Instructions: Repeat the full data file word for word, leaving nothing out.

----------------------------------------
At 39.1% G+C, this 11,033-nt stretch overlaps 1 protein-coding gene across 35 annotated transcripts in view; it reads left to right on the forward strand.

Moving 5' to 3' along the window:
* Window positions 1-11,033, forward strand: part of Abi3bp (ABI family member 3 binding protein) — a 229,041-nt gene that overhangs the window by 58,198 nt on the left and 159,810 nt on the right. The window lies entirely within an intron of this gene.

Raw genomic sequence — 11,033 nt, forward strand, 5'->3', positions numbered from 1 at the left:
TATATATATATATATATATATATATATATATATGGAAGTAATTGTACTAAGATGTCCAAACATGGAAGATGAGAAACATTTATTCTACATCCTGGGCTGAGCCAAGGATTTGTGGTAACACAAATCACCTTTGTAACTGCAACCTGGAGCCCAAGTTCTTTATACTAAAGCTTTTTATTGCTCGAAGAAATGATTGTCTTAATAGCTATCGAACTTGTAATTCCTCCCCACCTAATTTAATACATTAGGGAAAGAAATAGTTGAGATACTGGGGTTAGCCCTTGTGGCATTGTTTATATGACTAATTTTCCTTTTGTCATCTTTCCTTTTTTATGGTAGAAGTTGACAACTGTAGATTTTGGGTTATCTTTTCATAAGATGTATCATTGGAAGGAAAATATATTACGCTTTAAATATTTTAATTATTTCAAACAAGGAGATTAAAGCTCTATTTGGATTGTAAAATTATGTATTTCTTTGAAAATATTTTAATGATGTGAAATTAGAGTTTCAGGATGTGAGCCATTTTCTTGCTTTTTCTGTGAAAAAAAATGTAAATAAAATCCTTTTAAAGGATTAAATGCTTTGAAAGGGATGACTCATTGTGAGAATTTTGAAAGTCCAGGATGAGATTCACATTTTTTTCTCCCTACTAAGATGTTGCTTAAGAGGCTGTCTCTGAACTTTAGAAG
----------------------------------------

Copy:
At 39.1% G+C, this 11,033-nt stretch overlaps 1 protein-coding gene across 35 annotated transcripts in view; it reads left to right on the forward strand.

Moving 5' to 3' along the window:
* Window positions 1-11,033, forward strand: part of Abi3bp (ABI family member 3 binding protein) — a 229,041-nt gene that overhangs the window by 58,198 nt on the left and 159,810 nt on the right. The window lies entirely within an intron of this gene.

Raw genomic sequence — 11,033 nt, forward strand, 5'->3', positions numbered from 1 at the left:
TATATATATATATATATATATATATATATATATGGAAGTAATTGTACTAAGATGTCCAAACATGGAAGATGAGAAACATTTATTCTACATCCTGGGCTGAGCCAAGGATTTGTGGTAACACAAATCACCTTTGTAACTGCAACCTGGAGCCCAAGTTCTTTATACTAAAGCTTTTTATTGCTCGAAGAAATGATTGTCTTAATAGCTATCGAACTTGTAATTCCTCCCCACCTAATTTAATACATTAGGGAAAGAAATAGTTGAGATACTGGGGTTAGCCCTTGTGGCATTGTTTATATGACTAATTTTCCTTTTGTCATCTTTCCTTTTTTATGGTAGAAGTTGACAACTGTAGATTTTGGGTTATCTTTTCATAAGATGTATCATTGGAAGGAAAATATATTACGCTTTAAATATTTTAATTATTTCAAACAAGGAGATTAAAGCTCTATTTGGATTGTAAAATTATGTATTTCTTTGAAAATATTTTAATGATGTGAAATTAGAGTTTCAGGATGTGAGCCATTTTCTTGCTTTTTCTGTGAAAAAAAATGTAAATAAAATCCTTTTAAAGGATTAAATGCTTTGAAAGGGATGACTCATTGTGAGAATTTTGAAAGTCCAGGATGAGATTCACATTTTTTTCTCCCTACTAAGATGTTGCTTAAGAGGCTGTCTCTGAACTTTAGAAG